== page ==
The US Food and Drug Administration (FDA) is taking definitive steps towards a more viable framework for adaptive clinical trials. In an effort to clarify the conditions and requirements for adaptive studies, the agency has a series of guidance documents in the pipeline and is encouraging input from product sponsors and the broader scientific community.
Adaptive trials are an umbrella term for more flexible study formats that use interim analyses to fine-tune parameters such as dose selection, treatment duration or sample size. The more sophisticated predictive tools available to drug developers have opened up the possibilities for adjusting trials in the light of emerging safety or efficacy data: for example, randomisation might be tailored to ‘enriched’ populations most likely to respond to treatment.
Addressing the 2006 Conference on Adaptive Trial Design in Washington recently, Scott Gottlieb, the FDA’s deputy commissioner for medical and scientific affairs, said adaptive studies could sharpen the efficiency of the drug development process, reduce exposure of trial participants to inferior therapies, generate better targeted treatments and help doctors to deliver more personalised medicine.
The traditional design model tended to produce clinical trials that were too large, costly, unwieldy and unenlightening – not to say potentially unethical, Gottlieb pointed out. “Establishing that a placebo pill doesn’t treat a cancer better than an active drug in our highly empiric approach often doesn’t maximise our learning about a new medicine, and it surely doesn’t help the patient who gets the sugar pill,” he commented.
Adaptive trials were not a panacea, Gottlieb stressed. They were also more complicated than conventional trials to design and analyse, while the need to make a number of decisions over the course of a study might increase the risk of making the wrong decision. That was why sponsors needed consensus and clarification on pivotal scientific issues around when an adaptive design was most appropriate.
If the FDA was already seeing “a lot of interest” in adaptive approaches, especially for early-stage clinical trials, the lack of clear guidance had also led to “trepidation about the use of adaptive features and reluctance to consider a variety of enrichment and adaptive designs”, Gottlieb said. This might reflect a belief that the FDA had yet to demonstrate its readiness to accept adaptive trial designs or corresponding approval criteria, he acknowledged.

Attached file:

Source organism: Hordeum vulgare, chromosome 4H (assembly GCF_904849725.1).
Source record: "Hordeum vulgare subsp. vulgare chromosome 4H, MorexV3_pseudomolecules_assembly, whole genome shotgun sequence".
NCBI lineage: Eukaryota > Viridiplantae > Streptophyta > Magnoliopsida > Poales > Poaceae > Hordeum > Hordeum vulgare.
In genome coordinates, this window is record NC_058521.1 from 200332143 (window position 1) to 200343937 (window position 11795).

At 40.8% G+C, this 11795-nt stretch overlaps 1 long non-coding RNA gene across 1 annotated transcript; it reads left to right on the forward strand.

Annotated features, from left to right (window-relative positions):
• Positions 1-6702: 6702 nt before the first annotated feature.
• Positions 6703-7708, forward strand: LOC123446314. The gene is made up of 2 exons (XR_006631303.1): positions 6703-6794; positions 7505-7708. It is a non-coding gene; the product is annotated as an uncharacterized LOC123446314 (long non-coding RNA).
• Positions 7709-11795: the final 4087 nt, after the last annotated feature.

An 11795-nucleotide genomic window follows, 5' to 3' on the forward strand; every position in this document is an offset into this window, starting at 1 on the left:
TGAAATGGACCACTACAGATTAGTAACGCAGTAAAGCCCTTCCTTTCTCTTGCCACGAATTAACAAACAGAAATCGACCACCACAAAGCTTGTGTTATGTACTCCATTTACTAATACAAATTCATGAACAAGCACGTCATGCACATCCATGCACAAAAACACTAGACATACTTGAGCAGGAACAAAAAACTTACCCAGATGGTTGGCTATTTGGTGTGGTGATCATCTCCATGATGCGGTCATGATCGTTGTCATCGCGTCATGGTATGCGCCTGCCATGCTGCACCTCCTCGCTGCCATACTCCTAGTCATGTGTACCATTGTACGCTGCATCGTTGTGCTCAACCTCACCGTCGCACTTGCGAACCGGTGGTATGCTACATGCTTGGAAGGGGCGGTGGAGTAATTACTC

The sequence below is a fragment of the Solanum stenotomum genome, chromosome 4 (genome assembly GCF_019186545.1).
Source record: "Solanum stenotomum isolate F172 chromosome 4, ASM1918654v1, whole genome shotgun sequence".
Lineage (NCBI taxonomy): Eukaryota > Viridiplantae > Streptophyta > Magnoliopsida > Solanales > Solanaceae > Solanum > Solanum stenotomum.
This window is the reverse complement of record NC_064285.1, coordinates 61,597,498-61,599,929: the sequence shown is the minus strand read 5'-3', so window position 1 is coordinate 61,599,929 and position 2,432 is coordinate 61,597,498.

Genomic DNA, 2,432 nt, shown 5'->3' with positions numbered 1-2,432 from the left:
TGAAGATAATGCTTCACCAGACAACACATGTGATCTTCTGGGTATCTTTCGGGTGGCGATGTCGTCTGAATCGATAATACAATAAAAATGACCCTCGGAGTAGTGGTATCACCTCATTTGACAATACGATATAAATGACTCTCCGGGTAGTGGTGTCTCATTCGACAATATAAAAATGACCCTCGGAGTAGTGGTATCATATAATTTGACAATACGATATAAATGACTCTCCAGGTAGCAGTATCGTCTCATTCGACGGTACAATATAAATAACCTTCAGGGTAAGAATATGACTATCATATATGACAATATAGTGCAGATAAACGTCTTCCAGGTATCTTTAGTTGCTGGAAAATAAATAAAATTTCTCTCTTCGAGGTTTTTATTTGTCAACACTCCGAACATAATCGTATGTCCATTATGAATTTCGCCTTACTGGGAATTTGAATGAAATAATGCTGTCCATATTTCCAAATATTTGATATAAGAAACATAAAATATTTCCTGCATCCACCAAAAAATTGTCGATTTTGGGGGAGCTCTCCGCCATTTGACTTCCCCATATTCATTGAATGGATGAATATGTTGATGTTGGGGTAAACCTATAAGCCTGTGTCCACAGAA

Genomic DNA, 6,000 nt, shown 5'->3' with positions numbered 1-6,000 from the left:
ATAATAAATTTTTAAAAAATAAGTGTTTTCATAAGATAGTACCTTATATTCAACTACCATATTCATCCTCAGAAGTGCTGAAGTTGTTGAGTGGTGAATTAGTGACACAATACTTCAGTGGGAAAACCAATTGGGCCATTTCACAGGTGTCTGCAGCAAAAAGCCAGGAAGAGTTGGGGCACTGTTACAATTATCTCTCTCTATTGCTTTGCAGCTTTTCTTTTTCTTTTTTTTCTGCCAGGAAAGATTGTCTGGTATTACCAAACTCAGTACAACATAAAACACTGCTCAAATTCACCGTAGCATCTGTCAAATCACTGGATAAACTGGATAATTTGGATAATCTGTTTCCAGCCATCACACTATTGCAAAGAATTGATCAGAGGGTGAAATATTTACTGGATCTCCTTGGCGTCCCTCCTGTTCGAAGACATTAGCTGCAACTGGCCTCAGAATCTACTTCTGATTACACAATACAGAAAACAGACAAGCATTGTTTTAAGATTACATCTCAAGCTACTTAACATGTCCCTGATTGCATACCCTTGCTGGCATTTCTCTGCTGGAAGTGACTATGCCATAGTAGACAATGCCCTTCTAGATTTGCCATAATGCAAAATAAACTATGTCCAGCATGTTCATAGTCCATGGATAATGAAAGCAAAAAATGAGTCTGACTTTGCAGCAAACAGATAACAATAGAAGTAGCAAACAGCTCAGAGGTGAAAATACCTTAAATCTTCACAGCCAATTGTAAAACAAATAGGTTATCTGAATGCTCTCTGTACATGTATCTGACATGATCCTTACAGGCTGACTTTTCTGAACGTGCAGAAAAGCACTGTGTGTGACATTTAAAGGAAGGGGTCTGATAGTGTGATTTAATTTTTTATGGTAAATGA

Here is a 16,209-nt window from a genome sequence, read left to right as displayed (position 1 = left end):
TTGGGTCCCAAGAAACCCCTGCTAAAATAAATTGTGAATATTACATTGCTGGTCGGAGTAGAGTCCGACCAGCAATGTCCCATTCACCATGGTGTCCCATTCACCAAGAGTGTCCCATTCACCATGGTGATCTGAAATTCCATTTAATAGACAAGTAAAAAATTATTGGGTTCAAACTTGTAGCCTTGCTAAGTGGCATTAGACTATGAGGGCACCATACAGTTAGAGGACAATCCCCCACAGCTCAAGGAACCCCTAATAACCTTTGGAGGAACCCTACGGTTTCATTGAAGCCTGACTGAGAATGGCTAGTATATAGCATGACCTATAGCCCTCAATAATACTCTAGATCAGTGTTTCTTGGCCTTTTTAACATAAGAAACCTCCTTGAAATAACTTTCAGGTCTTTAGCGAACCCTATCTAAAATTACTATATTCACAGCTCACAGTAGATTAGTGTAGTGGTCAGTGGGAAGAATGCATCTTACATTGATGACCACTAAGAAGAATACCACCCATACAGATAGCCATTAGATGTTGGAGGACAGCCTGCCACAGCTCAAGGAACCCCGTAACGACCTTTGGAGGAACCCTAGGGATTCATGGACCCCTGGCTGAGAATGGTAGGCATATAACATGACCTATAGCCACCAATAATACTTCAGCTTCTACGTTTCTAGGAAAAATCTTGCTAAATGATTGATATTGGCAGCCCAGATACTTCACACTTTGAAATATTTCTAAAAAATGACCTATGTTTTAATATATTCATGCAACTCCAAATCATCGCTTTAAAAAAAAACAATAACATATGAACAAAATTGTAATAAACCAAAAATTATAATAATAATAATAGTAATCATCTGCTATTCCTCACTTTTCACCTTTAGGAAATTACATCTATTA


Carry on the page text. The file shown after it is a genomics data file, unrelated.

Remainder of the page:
The agency hopes to correct that impression by issuing guidance documents to “help articulate the pathway for developing adaptive approaches to clinical trials”. The two most advanced of these documents address the use of multiple endpoints in the same study and enrichment designs. The guidance on multiple endpoints could be available for discussion by January 2006. Three further documents will tackle non-inferiority trial designs, adaptive designs and how to deal with missing trial data.
The research-based industry association, PhRMA, confirmed its members’ “keen” interest in adaptive clinical trials, although it could not say how many companies were actually using these formats. Adaptive designs were “one of the important new tools” that would help to modernise and accelerate the drug development process, commented spokesman Jeff Trewitt.
He also noted that a technical working group within PhRMA was in the early stages of developing a white paper on adaptive trials in collaboration with the FDA and EU regulators. This should address the technical challenges presented by adaptive studies, as well as concerns raised about potential risks such as early leakage of trial data.